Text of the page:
So – the day of your menopause can sometimes feel like a seesaw from one set of problems to another! Let’s look at those years next.

3 Post-Menopause

This last stage is all the years following menopause when your body needs to adapt to the lack of certain hormones.

During post-menopause, you may finally find relief from menopausal symptoms. Still, you must take extra care of your overall health because the hormonal changes may lead to specific health conditions, which may include:

  • Increased risk of osteoporosis and susceptibility to bone fractures
  • Increased risk of heart disease and blood clots
  • Weakened pelvic floor muscles and an increased risk of urinary incontinence and pelvic organ prolapse
  • Vaginal dryness
  • Changes in libido
  • Increased risk of breast cancer and uterine cancer

But don’t assume you have to suffer during any of these menopausal stages.

You can easily start hormone replacement therapy, for example. This might be in the form of systemic hormone therapy (delivered by pill, injection, or patch) or local hormone therapy (e.g., a suppository to solve vaginal symptoms).

Consult your healthcare provider – they’re experts in helping you find a solution that works for you.

middle-aged woman trying to treat menopausal symptoms with pills and water

Finding Relief From Menopausal Symptoms

Regardless of what menopausal stage you’re currently living through, if you’re reading this article you know menopause can be both physically and emotionally challenging. But it doesn’t mean the end of the road. It’s only a marker.

As you’ve noticed with this brief introduction, the underlying causes of most menopause symptoms and potential health conditions from post-menopause are usually related to hormone imbalance and the lack of estrogen and progesterone. This can be addressed with hormonal replacement therapy.

And that’s why it’s crucial to understand your symptoms and explore available treatment options that are best for you.

Your healthcare provider will consider your medical history, any risks, and discuss with you the likely benefits, before you both decide on the right menopausal hormone therapy for you.

Fortunately, therapy for menopause has evolved. Your healthcare professional specializes in menopause management and hormone replacement therapy and can help you significantly improve your quality of life during this transitional phase.

stressed woman to illustrate menopausal symptoms

BHRT and Menopausal Symptoms – Experience Relief 

Your hormones are essential to your overall health and wellbeing. They’re chemical messengers that send signals to your body, ensuring everything works just fine.

But when one or more of your hormone levels are too low or too high, the others try to compensate for its absence or excess. This results in hormonal imbalance – with an immediate reaction in one or more of your body functions.

In the case of your sex hormones, for example, an imbalance in your progesterone or estrogen levels leads to those uncomfortable menopausal symptoms you suffer from. Or perhaps dysfunction in other body processes directly impacted by these hormones – like cardiovascular or bone health, for example.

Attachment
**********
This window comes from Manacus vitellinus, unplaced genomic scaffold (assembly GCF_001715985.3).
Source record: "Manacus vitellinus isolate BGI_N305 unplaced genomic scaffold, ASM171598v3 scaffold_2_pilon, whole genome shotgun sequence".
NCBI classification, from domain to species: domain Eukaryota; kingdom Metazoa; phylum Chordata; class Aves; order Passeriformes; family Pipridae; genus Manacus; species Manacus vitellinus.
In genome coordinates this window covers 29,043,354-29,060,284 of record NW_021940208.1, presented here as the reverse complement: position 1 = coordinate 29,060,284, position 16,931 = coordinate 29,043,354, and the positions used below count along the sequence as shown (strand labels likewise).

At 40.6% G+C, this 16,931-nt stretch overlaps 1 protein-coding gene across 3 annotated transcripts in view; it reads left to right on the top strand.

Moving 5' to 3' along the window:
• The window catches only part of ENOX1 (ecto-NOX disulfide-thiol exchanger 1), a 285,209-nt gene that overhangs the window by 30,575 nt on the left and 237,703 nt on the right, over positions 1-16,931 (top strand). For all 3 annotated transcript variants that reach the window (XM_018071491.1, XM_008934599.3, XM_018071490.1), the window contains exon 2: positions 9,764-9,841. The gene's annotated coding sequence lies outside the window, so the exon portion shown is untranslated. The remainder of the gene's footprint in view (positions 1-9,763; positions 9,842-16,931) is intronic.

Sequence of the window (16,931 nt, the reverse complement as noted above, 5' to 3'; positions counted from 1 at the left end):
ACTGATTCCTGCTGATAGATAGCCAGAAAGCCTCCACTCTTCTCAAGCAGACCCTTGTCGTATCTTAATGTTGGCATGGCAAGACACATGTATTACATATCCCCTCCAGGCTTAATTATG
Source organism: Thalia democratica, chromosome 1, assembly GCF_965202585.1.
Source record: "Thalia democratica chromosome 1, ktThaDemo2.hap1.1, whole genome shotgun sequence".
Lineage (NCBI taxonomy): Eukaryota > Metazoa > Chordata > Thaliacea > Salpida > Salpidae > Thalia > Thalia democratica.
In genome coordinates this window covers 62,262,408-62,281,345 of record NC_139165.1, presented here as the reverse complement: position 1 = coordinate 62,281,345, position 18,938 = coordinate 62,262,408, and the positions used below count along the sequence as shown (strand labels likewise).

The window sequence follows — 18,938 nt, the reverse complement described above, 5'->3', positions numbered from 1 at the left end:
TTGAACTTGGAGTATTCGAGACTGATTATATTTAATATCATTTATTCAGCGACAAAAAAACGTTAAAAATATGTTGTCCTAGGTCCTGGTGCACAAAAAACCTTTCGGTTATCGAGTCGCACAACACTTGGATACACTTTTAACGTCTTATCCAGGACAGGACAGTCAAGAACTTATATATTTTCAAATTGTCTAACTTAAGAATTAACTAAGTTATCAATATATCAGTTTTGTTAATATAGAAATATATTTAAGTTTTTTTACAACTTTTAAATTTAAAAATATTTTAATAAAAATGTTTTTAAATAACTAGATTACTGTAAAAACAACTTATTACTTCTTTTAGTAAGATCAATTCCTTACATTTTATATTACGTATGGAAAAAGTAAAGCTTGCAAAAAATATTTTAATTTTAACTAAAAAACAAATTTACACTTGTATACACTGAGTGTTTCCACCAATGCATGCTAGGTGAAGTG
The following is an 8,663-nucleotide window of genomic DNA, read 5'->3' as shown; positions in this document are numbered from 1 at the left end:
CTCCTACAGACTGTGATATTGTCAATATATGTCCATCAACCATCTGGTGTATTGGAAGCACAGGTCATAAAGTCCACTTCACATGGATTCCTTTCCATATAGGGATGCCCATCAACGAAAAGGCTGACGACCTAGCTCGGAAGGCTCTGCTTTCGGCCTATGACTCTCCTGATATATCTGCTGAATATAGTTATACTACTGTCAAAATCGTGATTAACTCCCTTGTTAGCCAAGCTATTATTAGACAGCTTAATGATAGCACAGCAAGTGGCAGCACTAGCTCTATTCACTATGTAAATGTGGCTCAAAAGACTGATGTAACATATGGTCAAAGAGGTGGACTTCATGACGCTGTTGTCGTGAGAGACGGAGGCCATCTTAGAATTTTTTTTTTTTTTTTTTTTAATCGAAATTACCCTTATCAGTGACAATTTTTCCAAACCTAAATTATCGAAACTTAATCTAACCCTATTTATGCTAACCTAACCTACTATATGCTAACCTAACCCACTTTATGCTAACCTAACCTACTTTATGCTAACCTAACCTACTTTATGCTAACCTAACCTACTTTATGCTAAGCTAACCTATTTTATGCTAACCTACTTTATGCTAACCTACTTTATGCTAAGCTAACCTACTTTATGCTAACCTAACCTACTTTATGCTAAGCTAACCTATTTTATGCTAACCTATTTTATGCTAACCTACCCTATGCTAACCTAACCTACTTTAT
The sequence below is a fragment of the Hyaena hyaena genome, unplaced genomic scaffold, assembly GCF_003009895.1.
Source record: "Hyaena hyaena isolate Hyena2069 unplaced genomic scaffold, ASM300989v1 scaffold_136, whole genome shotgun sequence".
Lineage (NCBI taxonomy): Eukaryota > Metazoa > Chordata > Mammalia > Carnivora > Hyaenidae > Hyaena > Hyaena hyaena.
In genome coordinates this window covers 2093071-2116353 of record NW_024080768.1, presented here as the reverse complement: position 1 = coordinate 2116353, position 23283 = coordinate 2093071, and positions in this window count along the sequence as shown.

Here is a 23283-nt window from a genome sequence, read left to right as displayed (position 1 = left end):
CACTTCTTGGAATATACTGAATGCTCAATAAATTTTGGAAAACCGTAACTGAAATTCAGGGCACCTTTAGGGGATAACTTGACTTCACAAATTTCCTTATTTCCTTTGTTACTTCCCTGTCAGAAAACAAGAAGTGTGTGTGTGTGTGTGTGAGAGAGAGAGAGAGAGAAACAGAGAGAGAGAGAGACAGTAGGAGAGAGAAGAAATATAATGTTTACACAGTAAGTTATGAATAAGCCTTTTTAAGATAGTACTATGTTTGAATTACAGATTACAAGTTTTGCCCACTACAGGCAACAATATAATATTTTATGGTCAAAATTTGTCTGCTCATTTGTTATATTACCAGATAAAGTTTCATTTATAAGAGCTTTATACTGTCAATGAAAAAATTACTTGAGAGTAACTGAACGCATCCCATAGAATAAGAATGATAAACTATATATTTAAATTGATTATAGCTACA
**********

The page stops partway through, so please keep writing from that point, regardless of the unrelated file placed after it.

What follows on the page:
However, to treat your symptoms with hormonal replacement therapy, we must

  • understand which hormones and systems have been affected, and then
  • replace the hormone or hormones to bring the level(s) back to normal.

Different types of menopausal hormone therapy are available with the same goal: to relieve your symptoms by restoring hormone levels to improve your quality of life.

At Nava Center, we specialize in BHRT as the best kind of hormone replacement therapy for menopause. But the actual hormones in the treatment may vary for a number of reasons. Let’s look at why.

heap of medicine pills and syringe to illustrate treating menopausal symptoms

Different Types of Hormone Replacement Therapy

Traditionally, hormone replacement therapy to address menopausal symptoms targets the hormones primarily produced in your ovaries – estrogen, progesterone, and testosterone.

After assessing your symptoms, your provider should determine whether you need

  • estrogen-only therapy or
  • a combination hormone therapy consisting of estrogen, progesterone, and testosterone.

This decision is based on your medical history and overall health to minimize risks and optimize benefits.

For example, suppose you have a family history of uterine or breast cancer. In that case, your doctor will probably recommend a combination of estrogen and progesterone. This is because estrogen alone may cause abnormal growth and increase the risk of cancer in your uterine lining. Adding progesterone protects the tissues of your breast, uterus, and brain.

You may also need to take testosterone as part of your hormone therapy to address low libido.

Bioidentical Hormone Replacement Therapy (BHRT) or Systemic Hormone Therapy (HRT)?

Unlike systemic hormone therapy (HT) – also known as hormone replacement therapy (HRT – which uses synthetic hormones created in a lab) – bioidentical hormone replacement therapy offers a personalized approach to hormone replacement, because it uses hormones that are molecularly identical to those your body produces.

That means they’re more likely to dock with your hormone receptors than synthetic ones, significantly decreasing your risks.

In addition, bioidentical hormones are sourced from plants such as yams and sweet potatoes and are formulated to mimic your natural hormones.